I want to thank Jim and leadership at Tower Bridge for the honor of writing these comments on Fridays. As you are well aware, he has a unique writing style that gets difficult information across to the reader in an easy, understandable and enjoyable format. If I can accomplish a fraction of his success, I’ll be happy. That being said, my use of charts, graphs and relevant data points will bring a different look to some of these letters.
Feel free to send feedback and expand the conversation, good or bad! My direct email is firstname.lastname@example.org. Rest easy though, the birthday information in each letter will be provided.
I would also like to note that I am just one member of an exceptional team here at Tower Bridge. We have expanded the research and portfolio management staff with a lot of experienced individuals over the past few years. Anything we produce is a result of hard work from a very talented group that I’m proud to be involved with.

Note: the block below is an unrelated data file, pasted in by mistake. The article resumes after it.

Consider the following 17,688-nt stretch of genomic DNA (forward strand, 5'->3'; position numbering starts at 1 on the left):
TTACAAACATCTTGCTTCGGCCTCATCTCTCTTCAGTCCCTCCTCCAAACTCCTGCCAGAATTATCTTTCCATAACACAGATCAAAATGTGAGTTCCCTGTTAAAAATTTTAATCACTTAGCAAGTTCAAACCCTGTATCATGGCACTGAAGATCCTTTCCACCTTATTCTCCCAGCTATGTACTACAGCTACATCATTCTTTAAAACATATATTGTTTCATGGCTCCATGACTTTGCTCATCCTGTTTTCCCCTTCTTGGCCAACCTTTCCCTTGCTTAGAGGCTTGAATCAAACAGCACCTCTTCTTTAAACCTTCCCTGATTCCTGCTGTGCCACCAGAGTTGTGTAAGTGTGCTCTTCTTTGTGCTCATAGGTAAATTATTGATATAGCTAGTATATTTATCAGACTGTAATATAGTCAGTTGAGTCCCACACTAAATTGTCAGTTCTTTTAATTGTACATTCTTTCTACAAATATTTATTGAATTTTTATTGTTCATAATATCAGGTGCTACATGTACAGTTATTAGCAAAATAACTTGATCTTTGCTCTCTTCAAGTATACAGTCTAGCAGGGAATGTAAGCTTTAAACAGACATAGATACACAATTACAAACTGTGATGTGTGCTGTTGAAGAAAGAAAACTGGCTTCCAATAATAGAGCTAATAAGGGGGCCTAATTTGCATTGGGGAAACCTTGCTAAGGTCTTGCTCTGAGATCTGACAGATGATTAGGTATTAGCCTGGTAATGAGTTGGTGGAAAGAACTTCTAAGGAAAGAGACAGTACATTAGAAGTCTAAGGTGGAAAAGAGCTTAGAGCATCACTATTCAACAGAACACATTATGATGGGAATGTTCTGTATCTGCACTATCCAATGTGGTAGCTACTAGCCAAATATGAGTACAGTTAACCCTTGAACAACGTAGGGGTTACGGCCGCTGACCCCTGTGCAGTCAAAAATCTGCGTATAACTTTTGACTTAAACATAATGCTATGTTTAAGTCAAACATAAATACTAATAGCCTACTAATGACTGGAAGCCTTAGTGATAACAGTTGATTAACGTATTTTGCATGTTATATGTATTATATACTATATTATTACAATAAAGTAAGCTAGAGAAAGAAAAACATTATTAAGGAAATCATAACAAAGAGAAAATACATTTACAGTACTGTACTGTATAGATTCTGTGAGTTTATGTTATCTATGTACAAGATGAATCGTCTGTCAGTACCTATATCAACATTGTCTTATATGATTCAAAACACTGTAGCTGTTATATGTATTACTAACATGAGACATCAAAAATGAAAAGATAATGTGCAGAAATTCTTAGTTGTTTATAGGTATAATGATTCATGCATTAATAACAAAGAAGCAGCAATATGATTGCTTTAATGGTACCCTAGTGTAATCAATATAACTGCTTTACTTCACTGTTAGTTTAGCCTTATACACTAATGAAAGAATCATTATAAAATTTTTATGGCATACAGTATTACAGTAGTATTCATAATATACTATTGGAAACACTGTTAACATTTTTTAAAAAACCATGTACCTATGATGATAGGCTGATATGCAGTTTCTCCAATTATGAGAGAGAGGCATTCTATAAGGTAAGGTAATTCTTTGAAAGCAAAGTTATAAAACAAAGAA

That being said, let’s get started.
With the end of another decade, a quick review seems in order as we’ve had two polar opposite periods to start this century. The first half saw a couple recessions including the worst economic crisis in most of our lifetimes. These brought about two corrections of nearly 50% leading to the 2000 – 2009 period being referred to as “The Lost Decade.” The buy and hold return for the S&P was 10%, in total.
Naturally, the next decade saw the exact opposite as equities returned about 250%. This was also the first decade since 1850 to not see a single recession or bear market, although the end of 2018 saw a 19.8% decline so we’re splitting hairs with that distinction. Every year but 2018 showed positive total returns. Seven of those years brought double-digit gains and three were above 20%. 200 stocks in the S&P made new all-time highs during this period, or 40% of the constituents. In hindsight, buying stocks with every drop in the market proved to be a fruitful exercise.
Even though most of the heavy lifting was done by FANG stocks and technology companies as the NASDAQ gained nearly 400%, there were opportunities in many places to grow one’s portfolio. In total, REITs returned ~210%, Small Caps almost 200% while Foreign Markets lagged big-time but still gained about 75%. Emerging markets were the biggest equity laggard with a 40% advance. Commodities as a whole dropped 45% as excessive investments in the prior decade led to a supply imbalance that has yet to be worked off. The price of crude dropped nearly 30%.